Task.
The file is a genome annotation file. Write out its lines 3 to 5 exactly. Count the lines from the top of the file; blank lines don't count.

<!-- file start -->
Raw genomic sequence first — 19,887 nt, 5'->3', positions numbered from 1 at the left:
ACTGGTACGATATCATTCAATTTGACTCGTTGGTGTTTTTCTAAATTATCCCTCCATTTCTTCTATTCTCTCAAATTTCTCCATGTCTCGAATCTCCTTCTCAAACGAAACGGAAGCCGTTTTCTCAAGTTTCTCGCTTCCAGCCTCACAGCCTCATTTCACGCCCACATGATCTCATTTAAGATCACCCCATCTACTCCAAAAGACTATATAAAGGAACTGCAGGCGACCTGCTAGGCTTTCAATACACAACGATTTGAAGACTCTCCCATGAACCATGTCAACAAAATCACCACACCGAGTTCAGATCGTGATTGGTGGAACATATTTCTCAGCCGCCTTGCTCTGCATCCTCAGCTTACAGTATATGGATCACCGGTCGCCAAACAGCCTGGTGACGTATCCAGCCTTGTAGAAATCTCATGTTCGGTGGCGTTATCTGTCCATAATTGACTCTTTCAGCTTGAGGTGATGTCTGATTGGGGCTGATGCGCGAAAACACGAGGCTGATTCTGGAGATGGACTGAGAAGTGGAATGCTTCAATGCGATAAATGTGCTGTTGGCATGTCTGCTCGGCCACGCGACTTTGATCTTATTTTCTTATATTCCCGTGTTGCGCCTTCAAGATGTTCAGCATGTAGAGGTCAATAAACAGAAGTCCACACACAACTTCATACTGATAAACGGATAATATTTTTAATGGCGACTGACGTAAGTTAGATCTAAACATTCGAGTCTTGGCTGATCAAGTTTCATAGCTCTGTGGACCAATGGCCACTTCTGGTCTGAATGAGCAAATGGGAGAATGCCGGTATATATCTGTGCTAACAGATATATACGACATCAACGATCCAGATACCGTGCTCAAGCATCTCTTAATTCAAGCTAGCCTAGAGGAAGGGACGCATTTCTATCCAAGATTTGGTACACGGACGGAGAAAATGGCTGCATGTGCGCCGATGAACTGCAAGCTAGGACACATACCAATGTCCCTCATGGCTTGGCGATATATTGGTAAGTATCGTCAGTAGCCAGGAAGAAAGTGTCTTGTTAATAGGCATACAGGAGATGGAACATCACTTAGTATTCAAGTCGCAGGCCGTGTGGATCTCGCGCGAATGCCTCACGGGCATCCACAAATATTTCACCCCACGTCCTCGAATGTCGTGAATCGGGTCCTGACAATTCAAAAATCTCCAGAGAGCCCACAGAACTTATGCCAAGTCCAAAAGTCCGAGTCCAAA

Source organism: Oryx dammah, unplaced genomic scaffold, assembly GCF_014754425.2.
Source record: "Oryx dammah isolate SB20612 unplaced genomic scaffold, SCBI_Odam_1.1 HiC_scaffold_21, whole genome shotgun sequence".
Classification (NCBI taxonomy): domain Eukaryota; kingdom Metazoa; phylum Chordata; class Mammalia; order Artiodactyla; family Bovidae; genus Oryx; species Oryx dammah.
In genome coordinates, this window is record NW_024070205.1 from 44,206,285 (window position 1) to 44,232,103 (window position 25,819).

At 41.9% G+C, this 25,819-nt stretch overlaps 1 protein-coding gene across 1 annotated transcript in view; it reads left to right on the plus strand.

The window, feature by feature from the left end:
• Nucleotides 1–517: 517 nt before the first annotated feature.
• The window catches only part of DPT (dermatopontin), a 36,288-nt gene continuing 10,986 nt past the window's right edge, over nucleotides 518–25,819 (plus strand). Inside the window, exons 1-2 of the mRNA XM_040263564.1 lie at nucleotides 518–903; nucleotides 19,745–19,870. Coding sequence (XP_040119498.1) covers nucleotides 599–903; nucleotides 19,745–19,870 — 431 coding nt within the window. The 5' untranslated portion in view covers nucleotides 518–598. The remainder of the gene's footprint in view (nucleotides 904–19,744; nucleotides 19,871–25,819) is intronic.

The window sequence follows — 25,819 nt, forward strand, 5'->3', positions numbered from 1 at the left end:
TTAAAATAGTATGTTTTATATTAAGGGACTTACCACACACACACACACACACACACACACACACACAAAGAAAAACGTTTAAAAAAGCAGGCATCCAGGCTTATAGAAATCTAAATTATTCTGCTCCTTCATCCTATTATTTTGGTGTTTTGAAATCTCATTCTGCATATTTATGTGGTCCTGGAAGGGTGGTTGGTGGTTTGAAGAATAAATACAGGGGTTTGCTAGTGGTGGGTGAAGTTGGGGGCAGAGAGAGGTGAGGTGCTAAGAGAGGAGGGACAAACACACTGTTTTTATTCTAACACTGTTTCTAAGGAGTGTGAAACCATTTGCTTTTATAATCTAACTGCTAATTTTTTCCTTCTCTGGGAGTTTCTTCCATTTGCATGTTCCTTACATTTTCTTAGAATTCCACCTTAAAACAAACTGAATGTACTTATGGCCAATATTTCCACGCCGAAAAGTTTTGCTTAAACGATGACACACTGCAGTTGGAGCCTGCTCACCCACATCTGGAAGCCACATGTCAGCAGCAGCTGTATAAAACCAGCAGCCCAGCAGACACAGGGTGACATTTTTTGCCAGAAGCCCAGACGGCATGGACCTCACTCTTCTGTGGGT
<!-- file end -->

Source organism: Oryx dammah, unplaced genomic scaffold, assembly GCF_014754425.2.
Source record: "Oryx dammah isolate SB20612 unplaced genomic scaffold, SCBI_Odam_1.1 HiC_scaffold_21, whole genome shotgun sequence".
Classification (NCBI taxonomy): domain Eukaryota; kingdom Metazoa; phylum Chordata; class Mammalia; order Artiodactyla; family Bovidae; genus Oryx; species Oryx dammah.